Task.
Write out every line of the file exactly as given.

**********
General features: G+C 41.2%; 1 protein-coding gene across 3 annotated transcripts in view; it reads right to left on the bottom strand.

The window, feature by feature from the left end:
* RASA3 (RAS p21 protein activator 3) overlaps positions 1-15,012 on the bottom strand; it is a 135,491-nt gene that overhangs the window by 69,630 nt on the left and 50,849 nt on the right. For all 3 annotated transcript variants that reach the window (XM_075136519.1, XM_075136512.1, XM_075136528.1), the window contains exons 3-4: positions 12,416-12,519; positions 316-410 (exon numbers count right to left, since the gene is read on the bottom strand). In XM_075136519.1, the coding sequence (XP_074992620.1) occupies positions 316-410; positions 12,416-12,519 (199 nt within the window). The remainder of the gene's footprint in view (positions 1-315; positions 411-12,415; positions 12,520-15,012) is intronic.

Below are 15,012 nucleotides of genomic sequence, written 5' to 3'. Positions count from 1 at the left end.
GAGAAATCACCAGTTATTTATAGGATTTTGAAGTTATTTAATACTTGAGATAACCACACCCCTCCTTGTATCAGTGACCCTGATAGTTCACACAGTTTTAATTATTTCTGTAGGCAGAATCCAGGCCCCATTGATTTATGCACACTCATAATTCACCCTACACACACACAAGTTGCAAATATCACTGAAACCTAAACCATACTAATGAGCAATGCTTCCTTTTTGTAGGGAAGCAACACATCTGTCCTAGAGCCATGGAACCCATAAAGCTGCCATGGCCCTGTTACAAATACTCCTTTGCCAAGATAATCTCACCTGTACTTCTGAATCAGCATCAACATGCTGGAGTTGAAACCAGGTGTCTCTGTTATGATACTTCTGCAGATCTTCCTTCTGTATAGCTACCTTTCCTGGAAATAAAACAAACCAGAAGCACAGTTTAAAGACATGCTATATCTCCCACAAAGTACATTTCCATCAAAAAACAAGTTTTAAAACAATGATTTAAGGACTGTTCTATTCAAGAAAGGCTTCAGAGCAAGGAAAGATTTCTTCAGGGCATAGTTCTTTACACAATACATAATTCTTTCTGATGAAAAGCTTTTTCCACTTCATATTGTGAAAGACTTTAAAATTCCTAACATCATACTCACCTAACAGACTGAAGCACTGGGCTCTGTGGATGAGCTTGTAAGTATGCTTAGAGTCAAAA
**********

General features: G+C 41.2%; 1 protein-coding gene across 3 annotated transcripts in view; it reads right to left on the bottom strand.

The window, feature by feature from the left end:
* RASA3 (RAS p21 protein activator 3) overlaps positions 1-15,012 on the bottom strand; it is a 135,491-nt gene that overhangs the window by 69,630 nt on the left and 50,849 nt on the right. For all 3 annotated transcript variants that reach the window (XM_075136519.1, XM_075136512.1, XM_075136528.1), the window contains exons 3-4: positions 12,416-12,519; positions 316-410 (exon numbers count right to left, since the gene is read on the bottom strand). In XM_075136519.1, the coding sequence (XP_074992620.1) occupies positions 316-410; positions 12,416-12,519 (199 nt within the window). The remainder of the gene's footprint in view (positions 1-315; positions 411-12,415; positions 12,520-15,012) is intronic.

Below are 15,012 nucleotides of genomic sequence, written 5' to 3'. Positions count from 1 at the left end.
GAGAAATCACCAGTTATTTATAGGATTTTGAAGTTATTTAATACTTGAGATAACCACACCCCTCCTTGTATCAGTGACCCTGATAGTTCACACAGTTTTAATTATTTCTGTAGGCAGAATCCAGGCCCCATTGATTTATGCACACTCATAATTCACCCTACACACACACAAGTTGCAAATATCACTGAAACCTAAACCATACTAATGAGCAATGCTTCCTTTTTGTAGGGAAGCAACACATCTGTCCTAGAGCCATGGAACCCATAAAGCTGCCATGGCCCTGTTACAAATACTCCTTTGCCAAGATAATCTCACCTGTACTTCTGAATCAGCATCAACATGCTGGAGTTGAAACCAGGTGTCTCTGTTATGATACTTCTGCAGATCTTCCTTCTGTATAGCTACCTTTCCTGGAAATAAAACAAACCAGAAGCACAGTTTAAAGACATGCTATATCTCCCACAAAGTACATTTCCATCAAAAAACAAGTTTTAAAACAATGATTTAAGGACTGTTCTATTCAAGAAAGGCTTCAGAGCAAGGAAAGATTTCTTCAGGGCATAGTTCTTTACACAATACATAATTCTTTCTGATGAAAAGCTTTTTCCACTTCATATTGTGAAAGACTTTAAAATTCCTAACATCATACTCACCTAACAGACTGAAGCACTGGGCTCTGTGGATGAGCTTGTAAGTATGCTTAGAGTCAAAA